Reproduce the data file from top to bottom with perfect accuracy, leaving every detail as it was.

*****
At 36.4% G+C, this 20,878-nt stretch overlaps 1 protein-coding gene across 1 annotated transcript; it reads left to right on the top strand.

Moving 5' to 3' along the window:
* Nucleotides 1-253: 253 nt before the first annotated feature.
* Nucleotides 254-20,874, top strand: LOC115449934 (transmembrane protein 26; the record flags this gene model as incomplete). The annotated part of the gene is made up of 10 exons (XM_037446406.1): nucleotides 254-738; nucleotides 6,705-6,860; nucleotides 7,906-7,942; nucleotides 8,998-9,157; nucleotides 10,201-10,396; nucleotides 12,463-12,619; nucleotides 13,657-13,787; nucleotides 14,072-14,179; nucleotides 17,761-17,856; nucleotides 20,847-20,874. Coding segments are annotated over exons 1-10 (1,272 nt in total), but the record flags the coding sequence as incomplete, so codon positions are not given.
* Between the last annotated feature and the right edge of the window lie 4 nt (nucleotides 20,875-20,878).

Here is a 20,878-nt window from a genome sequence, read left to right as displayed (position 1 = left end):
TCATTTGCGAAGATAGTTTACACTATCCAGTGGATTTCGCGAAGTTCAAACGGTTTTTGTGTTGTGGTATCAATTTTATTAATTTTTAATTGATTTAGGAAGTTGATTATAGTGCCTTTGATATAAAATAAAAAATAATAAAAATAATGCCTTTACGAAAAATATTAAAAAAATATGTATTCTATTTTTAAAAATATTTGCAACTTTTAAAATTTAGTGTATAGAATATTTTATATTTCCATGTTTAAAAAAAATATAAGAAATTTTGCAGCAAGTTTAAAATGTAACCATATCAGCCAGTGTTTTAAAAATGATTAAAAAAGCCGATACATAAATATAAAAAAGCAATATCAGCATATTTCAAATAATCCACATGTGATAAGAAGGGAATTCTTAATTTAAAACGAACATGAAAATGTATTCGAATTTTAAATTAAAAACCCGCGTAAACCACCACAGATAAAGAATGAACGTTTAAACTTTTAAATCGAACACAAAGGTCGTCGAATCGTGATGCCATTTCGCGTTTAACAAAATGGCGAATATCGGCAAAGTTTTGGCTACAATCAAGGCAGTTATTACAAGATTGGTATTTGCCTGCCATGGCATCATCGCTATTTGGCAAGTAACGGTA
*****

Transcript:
At 36.4% G+C, this 20,878-nt stretch overlaps 1 protein-coding gene across 1 annotated transcript; it reads left to right on the top strand.

Moving 5' to 3' along the window:
* Nucleotides 1-253: 253 nt before the first annotated feature.
* Nucleotides 254-20,874, top strand: LOC115449934 (transmembrane protein 26; the record flags this gene model as incomplete). The annotated part of the gene is made up of 10 exons (XM_037446406.1): nucleotides 254-738; nucleotides 6,705-6,860; nucleotides 7,906-7,942; nucleotides 8,998-9,157; nucleotides 10,201-10,396; nucleotides 12,463-12,619; nucleotides 13,657-13,787; nucleotides 14,072-14,179; nucleotides 17,761-17,856; nucleotides 20,847-20,874. Coding segments are annotated over exons 1-10 (1,272 nt in total), but the record flags the coding sequence as incomplete, so codon positions are not given.
* Between the last annotated feature and the right edge of the window lie 4 nt (nucleotides 20,875-20,878).

Here is a 20,878-nt window from a genome sequence, read left to right as displayed (position 1 = left end):
TCATTTGCGAAGATAGTTTACACTATCCAGTGGATTTCGCGAAGTTCAAACGGTTTTTGTGTTGTGGTATCAATTTTATTAATTTTTAATTGATTTAGGAAGTTGATTATAGTGCCTTTGATATAAAATAAAAAATAATAAAAATAATGCCTTTACGAAAAATATTAAAAAAATATGTATTCTATTTTTAAAAATATTTGCAACTTTTAAAATTTAGTGTATAGAATATTTTATATTTCCATGTTTAAAAAAAATATAAGAAATTTTGCAGCAAGTTTAAAATGTAACCATATCAGCCAGTGTTTTAAAAATGATTAAAAAAGCCGATACATAAATATAAAAAAGCAATATCAGCATATTTCAAATAATCCACATGTGATAAGAAGGGAATTCTTAATTTAAAACGAACATGAAAATGTATTCGAATTTTAAATTAAAAACCCGCGTAAACCACCACAGATAAAGAATGAACGTTTAAACTTTTAAATCGAACACAAAGGTCGTCGAATCGTGATGCCATTTCGCGTTTAACAAAATGGCGAATATCGGCAAAGTTTTGGCTACAATCAAGGCAGTTATTACAAGATTGGTATTTGCCTGCCATGGCATCATCGCTATTTGGCAAGTAACGGTA